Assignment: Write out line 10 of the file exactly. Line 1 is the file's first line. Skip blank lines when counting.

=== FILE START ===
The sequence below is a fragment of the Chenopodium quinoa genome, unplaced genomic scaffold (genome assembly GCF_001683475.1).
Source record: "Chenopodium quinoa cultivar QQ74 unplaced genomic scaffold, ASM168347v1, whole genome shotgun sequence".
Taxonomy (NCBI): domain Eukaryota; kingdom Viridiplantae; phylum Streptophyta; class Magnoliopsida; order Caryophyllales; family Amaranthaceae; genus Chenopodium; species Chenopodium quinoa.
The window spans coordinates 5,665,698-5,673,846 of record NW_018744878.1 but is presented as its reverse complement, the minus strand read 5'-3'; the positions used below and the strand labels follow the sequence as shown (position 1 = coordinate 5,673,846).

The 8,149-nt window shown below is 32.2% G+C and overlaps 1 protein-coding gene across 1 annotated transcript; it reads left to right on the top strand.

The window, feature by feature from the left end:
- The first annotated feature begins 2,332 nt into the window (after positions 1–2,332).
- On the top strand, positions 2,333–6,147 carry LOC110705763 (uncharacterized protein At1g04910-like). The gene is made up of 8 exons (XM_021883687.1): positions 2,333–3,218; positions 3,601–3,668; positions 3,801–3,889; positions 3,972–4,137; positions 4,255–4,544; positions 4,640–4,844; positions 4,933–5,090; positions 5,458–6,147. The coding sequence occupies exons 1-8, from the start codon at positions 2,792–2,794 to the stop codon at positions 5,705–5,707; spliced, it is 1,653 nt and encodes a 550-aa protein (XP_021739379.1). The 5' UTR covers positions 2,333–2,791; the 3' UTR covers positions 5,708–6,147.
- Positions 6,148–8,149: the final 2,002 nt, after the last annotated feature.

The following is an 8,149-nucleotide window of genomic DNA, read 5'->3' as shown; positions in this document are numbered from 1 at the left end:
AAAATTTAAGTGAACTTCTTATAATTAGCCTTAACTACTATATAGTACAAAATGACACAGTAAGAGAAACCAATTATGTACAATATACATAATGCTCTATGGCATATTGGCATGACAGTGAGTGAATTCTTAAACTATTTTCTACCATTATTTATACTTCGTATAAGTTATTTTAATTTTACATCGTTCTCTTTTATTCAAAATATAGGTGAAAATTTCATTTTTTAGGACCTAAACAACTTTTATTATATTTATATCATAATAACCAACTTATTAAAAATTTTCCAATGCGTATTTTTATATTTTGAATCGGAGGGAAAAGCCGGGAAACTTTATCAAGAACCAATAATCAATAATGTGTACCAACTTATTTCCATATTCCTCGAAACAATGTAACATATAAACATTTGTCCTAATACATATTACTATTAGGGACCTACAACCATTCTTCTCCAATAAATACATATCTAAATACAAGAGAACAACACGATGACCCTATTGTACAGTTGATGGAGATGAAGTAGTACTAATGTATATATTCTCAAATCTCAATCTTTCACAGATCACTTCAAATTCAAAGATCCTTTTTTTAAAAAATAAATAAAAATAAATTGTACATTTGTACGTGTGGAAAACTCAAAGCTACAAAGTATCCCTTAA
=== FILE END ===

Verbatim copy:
The following is an 8,149-nucleotide window of genomic DNA, read 5'->3' as shown; positions in this document are numbered from 1 at the left end: